Village History

The Platte River has been an integral part of the settlement of the Village of Honor since it was established in 1895 as a major logging town. The foundation of the town was laid by the Guelph Patent Cask Company, of Wolverine, which spent considerable money in erecting its plants, clearing lands and manufacturing its specialties. In the fall of 1896 a $2,500 school house was completed and church services were held. The name Honor was given the town in compliment to the baby daughter of J. A. Gifford, general manager of the Guelph Patent Cask Company.

The village was made the county seat by popular vote in April, 1908, the population was around six hundred people; and had stations on the Manistee & Northeastern and the Pere Marquette Railroads.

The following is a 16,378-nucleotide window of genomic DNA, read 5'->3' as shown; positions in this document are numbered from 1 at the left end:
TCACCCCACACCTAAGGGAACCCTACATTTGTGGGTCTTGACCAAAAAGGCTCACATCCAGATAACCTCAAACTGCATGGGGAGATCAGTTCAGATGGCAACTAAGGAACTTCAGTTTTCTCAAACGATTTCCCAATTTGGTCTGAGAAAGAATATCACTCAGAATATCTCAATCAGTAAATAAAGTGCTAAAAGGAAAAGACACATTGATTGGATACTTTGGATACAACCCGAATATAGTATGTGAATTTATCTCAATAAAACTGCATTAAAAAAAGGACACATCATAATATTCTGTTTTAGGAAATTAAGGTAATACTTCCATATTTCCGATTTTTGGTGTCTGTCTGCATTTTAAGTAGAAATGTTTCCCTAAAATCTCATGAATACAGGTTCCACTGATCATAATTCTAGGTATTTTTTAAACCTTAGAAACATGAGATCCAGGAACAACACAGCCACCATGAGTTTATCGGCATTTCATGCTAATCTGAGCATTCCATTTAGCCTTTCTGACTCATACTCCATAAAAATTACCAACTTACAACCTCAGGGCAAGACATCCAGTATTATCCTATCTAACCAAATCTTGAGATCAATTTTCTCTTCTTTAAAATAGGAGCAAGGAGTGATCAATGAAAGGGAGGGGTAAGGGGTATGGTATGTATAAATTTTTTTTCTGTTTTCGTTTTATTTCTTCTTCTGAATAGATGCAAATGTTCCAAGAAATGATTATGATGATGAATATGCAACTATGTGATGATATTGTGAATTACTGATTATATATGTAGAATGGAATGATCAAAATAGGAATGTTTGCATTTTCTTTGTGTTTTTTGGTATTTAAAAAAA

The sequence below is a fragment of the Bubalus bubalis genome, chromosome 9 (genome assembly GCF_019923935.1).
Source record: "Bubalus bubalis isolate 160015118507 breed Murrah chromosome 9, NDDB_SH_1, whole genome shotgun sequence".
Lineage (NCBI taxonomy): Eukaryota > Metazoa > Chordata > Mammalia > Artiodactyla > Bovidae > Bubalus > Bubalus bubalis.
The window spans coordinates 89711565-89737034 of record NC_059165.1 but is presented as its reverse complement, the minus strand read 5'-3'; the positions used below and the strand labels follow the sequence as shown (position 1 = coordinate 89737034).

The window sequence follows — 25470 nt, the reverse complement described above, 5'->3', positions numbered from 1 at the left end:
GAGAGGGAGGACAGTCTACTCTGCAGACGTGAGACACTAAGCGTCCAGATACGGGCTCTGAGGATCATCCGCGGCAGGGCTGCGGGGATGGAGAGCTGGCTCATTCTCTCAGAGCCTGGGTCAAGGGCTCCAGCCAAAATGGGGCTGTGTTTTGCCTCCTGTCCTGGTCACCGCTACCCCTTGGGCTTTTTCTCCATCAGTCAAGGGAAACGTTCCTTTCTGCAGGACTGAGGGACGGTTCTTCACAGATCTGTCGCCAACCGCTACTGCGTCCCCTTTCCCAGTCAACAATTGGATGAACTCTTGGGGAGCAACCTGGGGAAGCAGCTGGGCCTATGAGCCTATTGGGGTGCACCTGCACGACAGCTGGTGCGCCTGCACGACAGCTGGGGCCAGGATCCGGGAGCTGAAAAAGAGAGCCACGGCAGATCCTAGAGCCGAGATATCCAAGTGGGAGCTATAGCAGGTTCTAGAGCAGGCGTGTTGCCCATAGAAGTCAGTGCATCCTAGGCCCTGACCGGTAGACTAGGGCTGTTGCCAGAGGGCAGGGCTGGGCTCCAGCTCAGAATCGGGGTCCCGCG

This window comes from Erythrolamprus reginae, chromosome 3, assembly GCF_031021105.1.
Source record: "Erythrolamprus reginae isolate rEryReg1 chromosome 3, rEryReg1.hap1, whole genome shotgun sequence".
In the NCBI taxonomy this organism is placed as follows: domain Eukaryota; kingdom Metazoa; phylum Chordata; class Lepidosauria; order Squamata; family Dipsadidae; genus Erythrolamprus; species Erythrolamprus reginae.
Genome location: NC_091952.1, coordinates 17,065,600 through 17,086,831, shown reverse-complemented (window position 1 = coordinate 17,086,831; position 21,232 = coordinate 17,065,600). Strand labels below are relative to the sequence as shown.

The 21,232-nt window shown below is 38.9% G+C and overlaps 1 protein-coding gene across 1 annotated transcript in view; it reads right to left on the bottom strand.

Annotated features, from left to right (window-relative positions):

Soon after it became the county seat, the businessmen of the town formed the Honor Public Building Association, purchased the cement building that became the courthouse, and erected a modern jail together with sheriff’s residence, at a cost of nearly $6,000. It was incorporated as a village in 1914.

The Seymour & Peck Company, successors to the Guelph Patent Cask Company, manufacturers of lumber and veneer, had enough timber to keep the plant running for about ten years. This meant employment for about ninety men year around. The veneer was shipped to Chicago, where the firm manufactured it into boxes and crates.